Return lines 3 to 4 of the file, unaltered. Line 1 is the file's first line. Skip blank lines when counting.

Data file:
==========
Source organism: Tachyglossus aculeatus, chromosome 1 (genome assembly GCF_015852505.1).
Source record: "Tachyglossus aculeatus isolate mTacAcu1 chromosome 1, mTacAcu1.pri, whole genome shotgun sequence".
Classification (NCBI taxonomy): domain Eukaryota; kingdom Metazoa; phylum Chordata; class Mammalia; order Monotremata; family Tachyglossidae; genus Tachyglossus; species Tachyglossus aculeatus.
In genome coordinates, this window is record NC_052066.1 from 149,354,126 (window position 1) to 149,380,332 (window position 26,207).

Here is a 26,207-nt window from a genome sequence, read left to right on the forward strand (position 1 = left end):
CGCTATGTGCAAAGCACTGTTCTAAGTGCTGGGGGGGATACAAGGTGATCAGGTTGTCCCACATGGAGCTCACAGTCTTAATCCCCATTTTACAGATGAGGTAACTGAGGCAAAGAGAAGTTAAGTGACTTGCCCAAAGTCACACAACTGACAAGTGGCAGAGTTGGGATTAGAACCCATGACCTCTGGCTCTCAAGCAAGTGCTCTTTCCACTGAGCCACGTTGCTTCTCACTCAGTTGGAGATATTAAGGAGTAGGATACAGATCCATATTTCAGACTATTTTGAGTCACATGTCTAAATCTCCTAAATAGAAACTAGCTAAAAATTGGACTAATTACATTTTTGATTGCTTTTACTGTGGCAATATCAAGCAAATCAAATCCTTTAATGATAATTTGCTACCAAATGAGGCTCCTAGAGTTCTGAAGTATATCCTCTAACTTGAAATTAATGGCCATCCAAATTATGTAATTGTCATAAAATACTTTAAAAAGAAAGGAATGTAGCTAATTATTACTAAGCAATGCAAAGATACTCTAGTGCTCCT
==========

Classification (NCBI taxonomy): domain Eukaryota; kingdom Metazoa; phylum Chordata; class Mammalia; order Monotremata; family Tachyglossidae; genus Tachyglossus; species Tachyglossus aculeatus.
In genome coordinates, this window is record NC_052066.1 from 149,354,126 (window position 1) to 149,380,332 (window position 26,207).